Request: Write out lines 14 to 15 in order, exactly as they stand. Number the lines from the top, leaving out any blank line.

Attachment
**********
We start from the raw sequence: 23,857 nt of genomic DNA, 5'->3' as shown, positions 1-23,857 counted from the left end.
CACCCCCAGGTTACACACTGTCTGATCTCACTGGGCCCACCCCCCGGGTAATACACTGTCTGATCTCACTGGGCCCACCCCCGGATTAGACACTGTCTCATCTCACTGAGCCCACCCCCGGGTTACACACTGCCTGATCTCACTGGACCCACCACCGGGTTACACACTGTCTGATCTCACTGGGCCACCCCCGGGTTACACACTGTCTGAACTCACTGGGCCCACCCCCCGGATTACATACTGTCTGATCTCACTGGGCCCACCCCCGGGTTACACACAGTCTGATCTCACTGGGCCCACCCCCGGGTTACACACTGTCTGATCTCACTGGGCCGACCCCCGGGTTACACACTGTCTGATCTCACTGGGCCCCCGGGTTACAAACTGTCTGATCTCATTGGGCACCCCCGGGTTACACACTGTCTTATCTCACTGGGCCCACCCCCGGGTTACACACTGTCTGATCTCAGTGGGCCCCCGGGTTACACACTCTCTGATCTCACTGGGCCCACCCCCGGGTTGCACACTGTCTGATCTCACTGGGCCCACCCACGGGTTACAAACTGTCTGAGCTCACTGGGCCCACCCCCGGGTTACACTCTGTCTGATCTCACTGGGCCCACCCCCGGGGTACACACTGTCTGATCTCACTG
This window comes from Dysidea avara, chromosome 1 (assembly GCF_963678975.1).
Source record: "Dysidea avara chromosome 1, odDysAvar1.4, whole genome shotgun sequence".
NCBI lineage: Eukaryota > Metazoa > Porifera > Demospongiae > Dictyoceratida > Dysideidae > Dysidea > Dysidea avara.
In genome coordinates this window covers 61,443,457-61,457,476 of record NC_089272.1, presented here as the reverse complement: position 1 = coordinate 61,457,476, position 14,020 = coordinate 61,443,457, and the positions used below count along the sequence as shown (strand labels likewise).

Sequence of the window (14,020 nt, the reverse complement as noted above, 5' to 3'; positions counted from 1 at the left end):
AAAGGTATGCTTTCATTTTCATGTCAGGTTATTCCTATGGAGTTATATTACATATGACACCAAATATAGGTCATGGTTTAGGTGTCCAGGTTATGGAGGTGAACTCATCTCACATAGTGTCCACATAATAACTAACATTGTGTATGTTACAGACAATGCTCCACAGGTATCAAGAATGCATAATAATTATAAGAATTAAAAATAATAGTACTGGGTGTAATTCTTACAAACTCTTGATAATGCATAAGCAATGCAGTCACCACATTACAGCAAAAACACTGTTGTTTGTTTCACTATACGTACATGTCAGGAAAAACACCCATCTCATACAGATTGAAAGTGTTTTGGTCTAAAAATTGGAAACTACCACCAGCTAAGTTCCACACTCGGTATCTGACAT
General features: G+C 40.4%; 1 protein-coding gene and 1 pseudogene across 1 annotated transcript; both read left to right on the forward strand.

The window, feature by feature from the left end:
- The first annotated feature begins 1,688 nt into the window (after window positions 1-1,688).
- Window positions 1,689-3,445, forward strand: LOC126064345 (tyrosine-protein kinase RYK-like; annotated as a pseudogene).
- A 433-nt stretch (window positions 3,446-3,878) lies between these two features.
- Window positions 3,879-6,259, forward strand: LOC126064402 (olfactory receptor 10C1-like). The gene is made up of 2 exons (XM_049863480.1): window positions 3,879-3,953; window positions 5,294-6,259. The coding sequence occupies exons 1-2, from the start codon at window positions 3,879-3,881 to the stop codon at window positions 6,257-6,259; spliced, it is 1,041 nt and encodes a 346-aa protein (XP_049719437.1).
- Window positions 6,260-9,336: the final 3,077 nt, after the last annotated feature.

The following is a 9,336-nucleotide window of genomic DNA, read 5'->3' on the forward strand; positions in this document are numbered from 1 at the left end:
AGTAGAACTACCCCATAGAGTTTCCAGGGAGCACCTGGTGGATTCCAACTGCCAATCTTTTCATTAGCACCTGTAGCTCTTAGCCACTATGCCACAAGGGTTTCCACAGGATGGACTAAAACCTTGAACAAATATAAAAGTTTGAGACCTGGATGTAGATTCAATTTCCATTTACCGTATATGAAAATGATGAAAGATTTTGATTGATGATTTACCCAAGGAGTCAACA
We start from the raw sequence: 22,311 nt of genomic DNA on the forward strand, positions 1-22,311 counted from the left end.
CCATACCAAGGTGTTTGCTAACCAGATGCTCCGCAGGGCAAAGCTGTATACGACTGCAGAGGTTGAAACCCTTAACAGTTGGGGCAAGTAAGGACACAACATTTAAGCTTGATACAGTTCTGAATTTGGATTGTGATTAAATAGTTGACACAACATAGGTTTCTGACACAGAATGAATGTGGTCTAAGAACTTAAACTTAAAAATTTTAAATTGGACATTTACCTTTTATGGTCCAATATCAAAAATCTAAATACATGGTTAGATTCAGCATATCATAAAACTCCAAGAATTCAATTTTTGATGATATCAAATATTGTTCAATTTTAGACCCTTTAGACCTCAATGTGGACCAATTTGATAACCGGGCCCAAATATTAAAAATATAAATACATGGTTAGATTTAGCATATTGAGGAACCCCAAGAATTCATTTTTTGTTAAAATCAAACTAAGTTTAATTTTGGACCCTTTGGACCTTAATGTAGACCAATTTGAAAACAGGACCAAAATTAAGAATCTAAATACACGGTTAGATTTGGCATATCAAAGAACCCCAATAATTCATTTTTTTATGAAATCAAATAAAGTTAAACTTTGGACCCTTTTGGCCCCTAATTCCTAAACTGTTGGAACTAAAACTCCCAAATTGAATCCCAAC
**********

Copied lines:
- Window positions 3,879-6,259, forward strand: LOC126064402 (olfactory receptor 10C1-like). The gene is made up of 2 exons (XM_049863480.1): window positions 3,879-3,953; window positions 5,294-6,259. The coding sequence occupies exons 1-2, from the start codon at window positions 3,879-3,881 to the stop codon at window positions 6,257-6,259; spliced, it is 1,041 nt and encodes a 346-aa protein (XP_049719437.1).
- Window positions 6,260-9,336: the final 3,077 nt, after the last annotated feature.